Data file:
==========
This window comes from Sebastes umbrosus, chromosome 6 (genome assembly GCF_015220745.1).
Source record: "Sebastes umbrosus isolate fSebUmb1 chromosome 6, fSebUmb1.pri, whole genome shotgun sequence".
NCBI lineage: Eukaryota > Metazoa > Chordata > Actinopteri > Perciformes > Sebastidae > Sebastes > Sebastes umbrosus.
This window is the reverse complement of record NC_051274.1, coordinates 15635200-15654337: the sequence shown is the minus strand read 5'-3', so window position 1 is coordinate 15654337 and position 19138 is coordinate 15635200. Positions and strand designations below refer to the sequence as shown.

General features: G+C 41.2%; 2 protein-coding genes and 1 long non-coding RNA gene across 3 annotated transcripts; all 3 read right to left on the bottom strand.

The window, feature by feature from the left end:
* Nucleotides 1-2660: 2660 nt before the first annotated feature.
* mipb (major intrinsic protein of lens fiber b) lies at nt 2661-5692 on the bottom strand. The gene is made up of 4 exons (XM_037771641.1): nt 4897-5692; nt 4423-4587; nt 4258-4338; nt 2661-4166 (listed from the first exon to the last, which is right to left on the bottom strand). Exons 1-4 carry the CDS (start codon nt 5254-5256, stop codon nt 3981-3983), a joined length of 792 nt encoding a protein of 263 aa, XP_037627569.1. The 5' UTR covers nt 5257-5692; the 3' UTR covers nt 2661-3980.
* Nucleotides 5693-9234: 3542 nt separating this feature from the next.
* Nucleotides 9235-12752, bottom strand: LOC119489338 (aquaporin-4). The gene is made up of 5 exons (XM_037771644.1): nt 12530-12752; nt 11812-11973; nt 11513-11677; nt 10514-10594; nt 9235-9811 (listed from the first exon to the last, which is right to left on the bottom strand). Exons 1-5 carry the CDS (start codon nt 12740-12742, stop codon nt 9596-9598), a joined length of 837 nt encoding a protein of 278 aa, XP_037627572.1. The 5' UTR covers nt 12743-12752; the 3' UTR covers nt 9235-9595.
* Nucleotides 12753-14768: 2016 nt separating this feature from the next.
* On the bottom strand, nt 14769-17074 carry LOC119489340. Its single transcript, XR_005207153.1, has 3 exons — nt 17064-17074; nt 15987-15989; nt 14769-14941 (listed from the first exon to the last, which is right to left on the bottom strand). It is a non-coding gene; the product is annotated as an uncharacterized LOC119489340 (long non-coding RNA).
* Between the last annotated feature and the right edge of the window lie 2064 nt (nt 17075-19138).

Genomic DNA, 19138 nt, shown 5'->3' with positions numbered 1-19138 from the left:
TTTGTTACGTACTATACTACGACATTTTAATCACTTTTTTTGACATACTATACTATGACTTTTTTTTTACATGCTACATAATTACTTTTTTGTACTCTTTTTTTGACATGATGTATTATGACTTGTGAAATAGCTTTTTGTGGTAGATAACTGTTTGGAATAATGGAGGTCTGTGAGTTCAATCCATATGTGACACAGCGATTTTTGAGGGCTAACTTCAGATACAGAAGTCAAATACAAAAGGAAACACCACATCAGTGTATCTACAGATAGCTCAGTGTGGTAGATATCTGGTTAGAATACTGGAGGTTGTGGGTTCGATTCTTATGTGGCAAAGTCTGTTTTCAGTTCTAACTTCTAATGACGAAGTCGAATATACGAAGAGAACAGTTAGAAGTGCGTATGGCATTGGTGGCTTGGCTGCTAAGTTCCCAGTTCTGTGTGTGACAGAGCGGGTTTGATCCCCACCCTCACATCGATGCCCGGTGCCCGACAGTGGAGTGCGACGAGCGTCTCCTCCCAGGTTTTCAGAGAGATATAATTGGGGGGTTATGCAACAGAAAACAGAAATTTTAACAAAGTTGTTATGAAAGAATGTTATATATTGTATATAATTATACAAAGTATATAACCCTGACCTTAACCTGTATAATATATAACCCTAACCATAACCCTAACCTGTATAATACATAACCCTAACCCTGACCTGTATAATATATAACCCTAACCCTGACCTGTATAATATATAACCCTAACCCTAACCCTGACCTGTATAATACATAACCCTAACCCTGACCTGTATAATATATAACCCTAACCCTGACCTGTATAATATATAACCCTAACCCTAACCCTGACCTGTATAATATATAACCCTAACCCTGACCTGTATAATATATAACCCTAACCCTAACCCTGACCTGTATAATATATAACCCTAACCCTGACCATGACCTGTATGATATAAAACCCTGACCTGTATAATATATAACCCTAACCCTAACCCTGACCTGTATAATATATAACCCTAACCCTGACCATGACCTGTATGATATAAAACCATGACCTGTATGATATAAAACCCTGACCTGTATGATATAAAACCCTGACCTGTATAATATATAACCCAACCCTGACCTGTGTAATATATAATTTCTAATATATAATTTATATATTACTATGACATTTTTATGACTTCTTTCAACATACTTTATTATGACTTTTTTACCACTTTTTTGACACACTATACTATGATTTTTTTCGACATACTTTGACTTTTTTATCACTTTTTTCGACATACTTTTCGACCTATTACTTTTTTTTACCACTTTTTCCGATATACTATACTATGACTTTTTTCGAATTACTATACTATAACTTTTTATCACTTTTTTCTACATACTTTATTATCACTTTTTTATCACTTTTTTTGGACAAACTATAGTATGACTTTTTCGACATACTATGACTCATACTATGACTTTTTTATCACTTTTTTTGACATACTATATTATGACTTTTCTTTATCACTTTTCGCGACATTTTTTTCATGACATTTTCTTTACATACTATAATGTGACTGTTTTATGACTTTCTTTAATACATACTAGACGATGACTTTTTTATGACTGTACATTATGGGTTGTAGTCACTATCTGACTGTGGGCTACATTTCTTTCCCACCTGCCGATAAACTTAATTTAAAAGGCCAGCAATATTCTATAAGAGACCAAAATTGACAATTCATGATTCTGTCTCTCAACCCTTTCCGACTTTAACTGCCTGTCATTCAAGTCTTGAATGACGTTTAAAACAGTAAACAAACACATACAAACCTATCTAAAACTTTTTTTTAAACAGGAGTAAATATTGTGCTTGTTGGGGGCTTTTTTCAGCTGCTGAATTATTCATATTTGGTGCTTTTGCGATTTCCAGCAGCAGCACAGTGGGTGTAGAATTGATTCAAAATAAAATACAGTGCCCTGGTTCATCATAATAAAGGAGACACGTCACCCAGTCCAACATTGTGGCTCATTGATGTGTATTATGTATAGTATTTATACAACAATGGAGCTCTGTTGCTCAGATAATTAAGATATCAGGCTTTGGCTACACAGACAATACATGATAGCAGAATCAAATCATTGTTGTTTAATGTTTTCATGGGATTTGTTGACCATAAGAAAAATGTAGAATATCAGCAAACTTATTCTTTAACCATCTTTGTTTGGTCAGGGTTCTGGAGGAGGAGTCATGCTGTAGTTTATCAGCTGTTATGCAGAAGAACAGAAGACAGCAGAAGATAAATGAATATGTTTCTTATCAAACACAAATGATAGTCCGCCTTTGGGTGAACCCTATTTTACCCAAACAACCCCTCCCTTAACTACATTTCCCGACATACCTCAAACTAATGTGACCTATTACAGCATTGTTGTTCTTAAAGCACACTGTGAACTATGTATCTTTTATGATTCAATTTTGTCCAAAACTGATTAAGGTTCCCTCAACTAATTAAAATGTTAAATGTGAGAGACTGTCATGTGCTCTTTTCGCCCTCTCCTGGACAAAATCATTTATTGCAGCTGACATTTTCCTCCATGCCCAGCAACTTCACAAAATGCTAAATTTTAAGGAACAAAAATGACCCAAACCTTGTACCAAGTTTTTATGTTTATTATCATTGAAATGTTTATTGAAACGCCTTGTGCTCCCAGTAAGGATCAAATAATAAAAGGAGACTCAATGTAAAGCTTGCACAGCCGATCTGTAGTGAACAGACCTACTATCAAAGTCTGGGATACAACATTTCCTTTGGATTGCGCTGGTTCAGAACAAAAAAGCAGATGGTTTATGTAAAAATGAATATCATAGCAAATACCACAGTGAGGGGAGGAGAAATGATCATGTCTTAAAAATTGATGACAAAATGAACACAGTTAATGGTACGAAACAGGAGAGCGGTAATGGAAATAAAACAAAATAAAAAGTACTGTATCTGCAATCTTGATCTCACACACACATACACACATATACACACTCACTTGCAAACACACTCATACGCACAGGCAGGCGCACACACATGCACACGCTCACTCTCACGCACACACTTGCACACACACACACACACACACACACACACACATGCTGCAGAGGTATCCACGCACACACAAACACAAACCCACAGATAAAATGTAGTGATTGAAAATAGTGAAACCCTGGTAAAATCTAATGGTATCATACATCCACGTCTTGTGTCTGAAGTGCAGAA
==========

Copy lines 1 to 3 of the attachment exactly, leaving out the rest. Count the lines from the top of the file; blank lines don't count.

This window comes from Sebastes umbrosus, chromosome 6 (genome assembly GCF_015220745.1).
Source record: "Sebastes umbrosus isolate fSebUmb1 chromosome 6, fSebUmb1.pri, whole genome shotgun sequence".
NCBI lineage: Eukaryota > Metazoa > Chordata > Actinopteri > Perciformes > Sebastidae > Sebastes > Sebastes umbrosus.